Write to Your Experience
Research takes time. It’s an essential part of the writing process but personal experience with your subject can replace that effort with previously collected knowledge. If you need a new idea, go have a new experience.
There’s no room for tangents or digressions. Articles range from 450 to 1200 words and each one should be on point.
As editors, we spend an unnecessary amount of time writing introductions and conclusions for articles that are otherwise well crafted. Articles should flow from an introduction, through each point, to a conclusion. Without these components, readers are easily lost and ideas are buried.
We don’t accept repetitive or derivative work. From concept to word choice, creative writing requires constant innovation. Stay up-to-date on recent trends then do something else. It’s that easy.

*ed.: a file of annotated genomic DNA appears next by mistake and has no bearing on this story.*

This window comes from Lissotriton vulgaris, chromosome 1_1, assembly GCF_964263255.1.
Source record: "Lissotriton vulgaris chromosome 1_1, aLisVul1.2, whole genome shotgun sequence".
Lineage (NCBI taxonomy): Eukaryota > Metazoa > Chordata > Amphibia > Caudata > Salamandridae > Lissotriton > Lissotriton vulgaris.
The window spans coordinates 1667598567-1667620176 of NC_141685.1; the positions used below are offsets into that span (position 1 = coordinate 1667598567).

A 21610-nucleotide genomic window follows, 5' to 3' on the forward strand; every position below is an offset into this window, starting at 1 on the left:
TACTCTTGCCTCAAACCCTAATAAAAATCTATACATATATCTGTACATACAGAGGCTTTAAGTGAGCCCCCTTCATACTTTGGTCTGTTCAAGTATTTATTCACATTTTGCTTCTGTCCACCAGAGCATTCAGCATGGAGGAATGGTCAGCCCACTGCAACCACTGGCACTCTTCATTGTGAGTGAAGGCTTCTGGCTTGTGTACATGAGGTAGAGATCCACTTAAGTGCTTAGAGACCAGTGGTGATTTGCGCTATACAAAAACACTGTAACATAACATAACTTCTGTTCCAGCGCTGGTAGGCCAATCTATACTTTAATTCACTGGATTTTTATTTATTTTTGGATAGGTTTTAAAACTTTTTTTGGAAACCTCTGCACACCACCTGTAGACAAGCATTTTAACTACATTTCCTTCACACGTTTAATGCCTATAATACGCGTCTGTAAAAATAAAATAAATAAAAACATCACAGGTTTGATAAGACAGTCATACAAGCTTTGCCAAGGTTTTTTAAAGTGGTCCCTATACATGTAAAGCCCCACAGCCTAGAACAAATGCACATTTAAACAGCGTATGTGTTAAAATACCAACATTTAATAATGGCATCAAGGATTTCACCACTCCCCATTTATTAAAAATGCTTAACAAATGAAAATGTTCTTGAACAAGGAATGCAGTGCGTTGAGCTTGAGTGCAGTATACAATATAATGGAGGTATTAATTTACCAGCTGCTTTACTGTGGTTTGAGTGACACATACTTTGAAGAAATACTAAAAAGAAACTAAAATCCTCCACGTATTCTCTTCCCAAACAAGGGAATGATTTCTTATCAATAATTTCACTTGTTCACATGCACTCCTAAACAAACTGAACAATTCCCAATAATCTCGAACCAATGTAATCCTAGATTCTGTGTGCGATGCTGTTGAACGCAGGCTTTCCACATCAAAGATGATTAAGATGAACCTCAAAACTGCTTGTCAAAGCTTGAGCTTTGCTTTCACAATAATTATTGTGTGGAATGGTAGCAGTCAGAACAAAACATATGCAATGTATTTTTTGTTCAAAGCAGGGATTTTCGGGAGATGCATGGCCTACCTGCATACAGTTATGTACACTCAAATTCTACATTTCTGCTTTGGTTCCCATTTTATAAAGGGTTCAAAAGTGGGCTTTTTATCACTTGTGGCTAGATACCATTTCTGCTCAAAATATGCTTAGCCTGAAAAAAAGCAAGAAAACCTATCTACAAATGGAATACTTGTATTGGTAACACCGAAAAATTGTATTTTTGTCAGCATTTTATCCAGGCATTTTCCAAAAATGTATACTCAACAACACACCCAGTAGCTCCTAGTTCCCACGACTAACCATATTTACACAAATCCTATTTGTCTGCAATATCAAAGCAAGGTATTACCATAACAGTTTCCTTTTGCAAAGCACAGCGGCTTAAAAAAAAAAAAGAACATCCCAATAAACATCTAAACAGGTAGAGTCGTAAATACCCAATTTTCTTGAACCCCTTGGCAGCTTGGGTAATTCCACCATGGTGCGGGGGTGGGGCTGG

We often get virtually the same or similar pitches from different people. Unless there’s one clearly better than the others, it’s first come first served so pitch early and, most importantly, find a creative and relevant perspective.
Take a look at this picture. If you model your emails after it, our lives will be much easier.
Unless your email client is physically incapable of making new emails, please send a new one each week; when months’ worth of emails are stuck under the same email it can get difficult to find a particular part in the email.